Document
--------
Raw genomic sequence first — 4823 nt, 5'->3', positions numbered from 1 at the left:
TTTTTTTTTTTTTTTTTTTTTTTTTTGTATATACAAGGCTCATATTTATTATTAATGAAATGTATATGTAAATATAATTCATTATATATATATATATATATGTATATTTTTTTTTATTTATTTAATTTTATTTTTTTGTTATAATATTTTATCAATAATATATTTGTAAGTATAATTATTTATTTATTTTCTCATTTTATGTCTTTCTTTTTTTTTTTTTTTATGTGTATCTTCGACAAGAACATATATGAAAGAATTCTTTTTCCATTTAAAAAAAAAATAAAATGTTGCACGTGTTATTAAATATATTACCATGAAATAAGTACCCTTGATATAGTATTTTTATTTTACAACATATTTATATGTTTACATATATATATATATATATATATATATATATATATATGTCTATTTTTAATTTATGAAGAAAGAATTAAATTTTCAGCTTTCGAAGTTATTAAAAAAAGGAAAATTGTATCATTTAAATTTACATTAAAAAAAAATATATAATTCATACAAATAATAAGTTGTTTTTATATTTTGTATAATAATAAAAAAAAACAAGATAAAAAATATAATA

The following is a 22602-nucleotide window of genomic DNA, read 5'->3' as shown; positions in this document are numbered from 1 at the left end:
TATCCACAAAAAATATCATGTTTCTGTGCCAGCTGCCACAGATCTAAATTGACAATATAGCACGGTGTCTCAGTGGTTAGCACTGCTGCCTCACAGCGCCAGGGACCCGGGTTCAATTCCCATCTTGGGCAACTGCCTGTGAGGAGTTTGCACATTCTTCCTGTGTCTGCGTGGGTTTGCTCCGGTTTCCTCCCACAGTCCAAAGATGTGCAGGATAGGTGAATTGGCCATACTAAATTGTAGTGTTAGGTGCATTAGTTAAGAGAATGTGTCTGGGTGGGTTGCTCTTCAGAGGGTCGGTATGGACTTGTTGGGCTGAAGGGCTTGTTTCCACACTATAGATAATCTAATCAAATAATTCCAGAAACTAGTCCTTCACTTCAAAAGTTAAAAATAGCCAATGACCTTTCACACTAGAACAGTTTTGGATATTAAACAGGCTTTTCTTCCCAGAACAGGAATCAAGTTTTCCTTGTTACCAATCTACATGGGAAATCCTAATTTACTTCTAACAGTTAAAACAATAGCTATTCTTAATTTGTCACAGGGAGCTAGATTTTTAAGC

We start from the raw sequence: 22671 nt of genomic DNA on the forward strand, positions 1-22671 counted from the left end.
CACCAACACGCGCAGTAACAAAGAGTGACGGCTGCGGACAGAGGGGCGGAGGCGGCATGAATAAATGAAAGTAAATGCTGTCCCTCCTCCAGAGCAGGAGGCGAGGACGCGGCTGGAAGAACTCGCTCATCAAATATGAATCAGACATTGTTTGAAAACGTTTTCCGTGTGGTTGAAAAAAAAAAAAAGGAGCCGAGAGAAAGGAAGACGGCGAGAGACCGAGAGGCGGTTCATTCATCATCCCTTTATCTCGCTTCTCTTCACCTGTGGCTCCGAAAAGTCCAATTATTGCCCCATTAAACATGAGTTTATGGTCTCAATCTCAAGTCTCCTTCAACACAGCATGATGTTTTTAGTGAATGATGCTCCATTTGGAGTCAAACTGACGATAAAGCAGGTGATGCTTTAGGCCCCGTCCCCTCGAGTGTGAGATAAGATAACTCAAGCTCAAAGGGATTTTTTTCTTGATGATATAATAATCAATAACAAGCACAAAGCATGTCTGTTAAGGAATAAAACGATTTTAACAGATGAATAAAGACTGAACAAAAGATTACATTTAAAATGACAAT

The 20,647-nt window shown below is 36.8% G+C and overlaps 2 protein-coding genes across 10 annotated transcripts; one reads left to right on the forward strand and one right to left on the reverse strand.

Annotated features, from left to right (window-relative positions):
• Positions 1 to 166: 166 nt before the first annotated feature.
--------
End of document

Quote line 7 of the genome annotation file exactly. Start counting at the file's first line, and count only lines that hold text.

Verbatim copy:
The 20,647-nt window shown below is 36.8% G+C and overlaps 2 protein-coding genes across 10 annotated transcripts; one reads left to right on the forward strand and one right to left on the reverse strand.